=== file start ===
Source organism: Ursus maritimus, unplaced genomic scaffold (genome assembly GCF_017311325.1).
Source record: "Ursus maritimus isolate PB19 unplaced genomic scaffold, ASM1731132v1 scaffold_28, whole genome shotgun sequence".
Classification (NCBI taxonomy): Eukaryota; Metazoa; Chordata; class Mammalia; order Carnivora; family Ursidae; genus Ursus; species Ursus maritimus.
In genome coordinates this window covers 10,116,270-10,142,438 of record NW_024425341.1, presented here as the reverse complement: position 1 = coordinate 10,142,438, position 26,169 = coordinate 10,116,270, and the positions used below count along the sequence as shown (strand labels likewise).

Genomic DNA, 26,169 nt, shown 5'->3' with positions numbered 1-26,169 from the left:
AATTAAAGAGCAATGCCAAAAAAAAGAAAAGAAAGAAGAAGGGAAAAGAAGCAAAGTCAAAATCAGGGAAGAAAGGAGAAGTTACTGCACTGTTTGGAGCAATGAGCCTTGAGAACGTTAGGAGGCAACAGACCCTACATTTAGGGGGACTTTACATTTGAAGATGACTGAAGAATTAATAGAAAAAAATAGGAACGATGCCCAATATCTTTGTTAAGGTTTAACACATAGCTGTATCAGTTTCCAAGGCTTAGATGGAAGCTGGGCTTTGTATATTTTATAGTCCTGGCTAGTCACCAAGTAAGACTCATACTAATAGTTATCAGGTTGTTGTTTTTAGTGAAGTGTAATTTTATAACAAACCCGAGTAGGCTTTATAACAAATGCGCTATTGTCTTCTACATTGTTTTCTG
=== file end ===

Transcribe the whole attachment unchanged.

Source organism: Ursus maritimus, unplaced genomic scaffold (genome assembly GCF_017311325.1).
Source record: "Ursus maritimus isolate PB19 unplaced genomic scaffold, ASM1731132v1 scaffold_28, whole genome shotgun sequence".
Classification (NCBI taxonomy): Eukaryota; Metazoa; Chordata; class Mammalia; order Carnivora; family Ursidae; genus Ursus; species Ursus maritimus.
In genome coordinates this window covers 10,116,270-10,142,438 of record NW_024425341.1, presented here as the reverse complement: position 1 = coordinate 10,142,438, position 26,169 = coordinate 10,116,270, and the positions used below count along the sequence as shown (strand labels likewise).

Genomic DNA, 26,169 nt, shown 5'->3' with positions numbered 1-26,169 from the left:
AATTAAAGAGCAATGCCAAAAAAAAGAAAAGAAAGAAGAAGGGAAAAGAAGCAAAGTCAAAATCAGGGAAGAAAGGAGAAGTTACTGCACTGTTTGGAGCAATGAGCCTTGAGAACGTTAGGAGGCAACAGACCCTACATTTAGGGGGACTTTACATTTGAAGATGACTGAAGAATTAATAGAAAAAAATAGGAACGATGCCCAATATCTTTGTTAAGGTTTAACACATAGCTGTATCAGTTTCCAAGGCTTAGATGGAAGCTGGGCTTTGTATATTTTATAGTCCTGGCTAGTCACCAAGTAAGACTCATACTAATAGTTATCAGGTTGTTGTTTTTAGTGAAGTGTAATTTTATAACAAACCCGAGTAGGCTTTATAACAAATGCGCTATTGTCTTCTACATTGTTTTCTG